Linked on The O'Rourkian is an article onNational Review Online about the terrible trials and tribulations of a conservative on campus. Perhaps I should describe it as "yet another".
First, there appears to be an odd discrepency here: although Nordlinger talks about how brutally left-wing colleges used to be and how they might have improved somewhat, Dave Horowitz said, in his column on the same subject that they've become awful now, and the Universities used to be bastions of fair thought. So, which is correct? Is it just the difference in the ages, or could, perhaps, the perception be just a little subjective?
Second, I have to respond with a loud "so what?" Nordlinger's "war stories" serve only to show that the far left is present on campus, and that the far left can get a little nutty. He fails to show why a left-wing skew on campus is actually a bad thing. He obviously didn't get really bad grades, and his example:
[I] had to take [a paper] to the professor, suggesting that I had been ideologically graded... he agreed...and plunked an A on that speech
...only shows that the system of assignment review by professors works. (If he had a better example of systemic bias, why didn't he use it?)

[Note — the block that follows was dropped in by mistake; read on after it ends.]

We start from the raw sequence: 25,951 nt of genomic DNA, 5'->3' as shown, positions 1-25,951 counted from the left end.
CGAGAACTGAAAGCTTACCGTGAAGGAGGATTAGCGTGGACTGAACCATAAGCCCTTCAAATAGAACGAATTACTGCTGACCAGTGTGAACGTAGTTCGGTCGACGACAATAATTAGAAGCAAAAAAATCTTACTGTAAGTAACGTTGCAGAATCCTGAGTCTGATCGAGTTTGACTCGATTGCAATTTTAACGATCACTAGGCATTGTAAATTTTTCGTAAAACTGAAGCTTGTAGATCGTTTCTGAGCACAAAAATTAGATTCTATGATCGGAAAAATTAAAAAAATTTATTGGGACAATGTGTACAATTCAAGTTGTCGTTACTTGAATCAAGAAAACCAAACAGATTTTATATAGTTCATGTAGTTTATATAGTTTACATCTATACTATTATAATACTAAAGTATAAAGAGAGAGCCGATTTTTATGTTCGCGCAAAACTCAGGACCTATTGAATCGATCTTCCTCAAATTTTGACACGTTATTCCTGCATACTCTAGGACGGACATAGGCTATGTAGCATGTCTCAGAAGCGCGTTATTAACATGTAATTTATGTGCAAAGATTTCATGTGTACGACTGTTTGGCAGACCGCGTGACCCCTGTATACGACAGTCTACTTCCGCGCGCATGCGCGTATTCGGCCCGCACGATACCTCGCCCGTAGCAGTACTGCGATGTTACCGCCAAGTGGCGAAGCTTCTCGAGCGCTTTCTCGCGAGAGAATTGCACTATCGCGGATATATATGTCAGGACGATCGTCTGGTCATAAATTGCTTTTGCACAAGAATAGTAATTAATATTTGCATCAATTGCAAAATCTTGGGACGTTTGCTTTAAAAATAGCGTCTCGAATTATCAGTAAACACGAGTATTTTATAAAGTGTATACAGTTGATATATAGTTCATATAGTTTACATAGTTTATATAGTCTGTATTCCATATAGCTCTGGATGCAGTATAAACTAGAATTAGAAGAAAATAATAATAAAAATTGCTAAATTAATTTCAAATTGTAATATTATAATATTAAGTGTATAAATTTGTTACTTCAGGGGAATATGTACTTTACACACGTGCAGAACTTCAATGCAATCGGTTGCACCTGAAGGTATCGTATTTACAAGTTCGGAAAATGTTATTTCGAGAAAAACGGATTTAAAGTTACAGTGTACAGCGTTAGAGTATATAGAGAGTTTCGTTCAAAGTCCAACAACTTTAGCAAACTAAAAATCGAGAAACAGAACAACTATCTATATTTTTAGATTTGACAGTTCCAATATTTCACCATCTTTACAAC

Third, I find this kind of thing amusing. "Conservative" is a bad name on campus. (Well, it's actually somewhat chic, but anyway...) "Liberal" is a bad name in the rest of the United States. Calling yourself a "socialist" can get you beaten up in much of the U.S., whether you actually agree with totalitarianism or not. (Woe to the anarchist who has to try to explain why he doesn't like the Commies or the U.S.). His "hard time" on campus led to what is obviously an accepted and influential position in society, which is more than his leftist compatriots usually get. The whining about university bias just makes conservatives look that much more pathetic. Which is odd, considering their overwhelming control over most media and the profound marginalization of academia in current society. Why whine about one sector of society when you're hegemon over the rest?
Fourth and finally, he's intentionally or unintentionally drawing a comparison between the process of coming out as a conservative (snicker) and coming out as gay or bisexual. The framework of the story reminds me of countless "coming out" stories that I've read, and which conservatives love to adopt when whining about university. Well, guess what: gays go though about three thousand times the hell that any campus conservative does, and it's the fundamentalist ideology that many (if not most) conservatives use as a basis for their beliefs that fuels the fires of that hell. He might reply that it's not as bad to come out as gay nowadays. It was, however, never that bad to come out as a conservative.
Nowadays, you usually get a bogus "think tank" for your trouble. (Hello, David Horowitz!)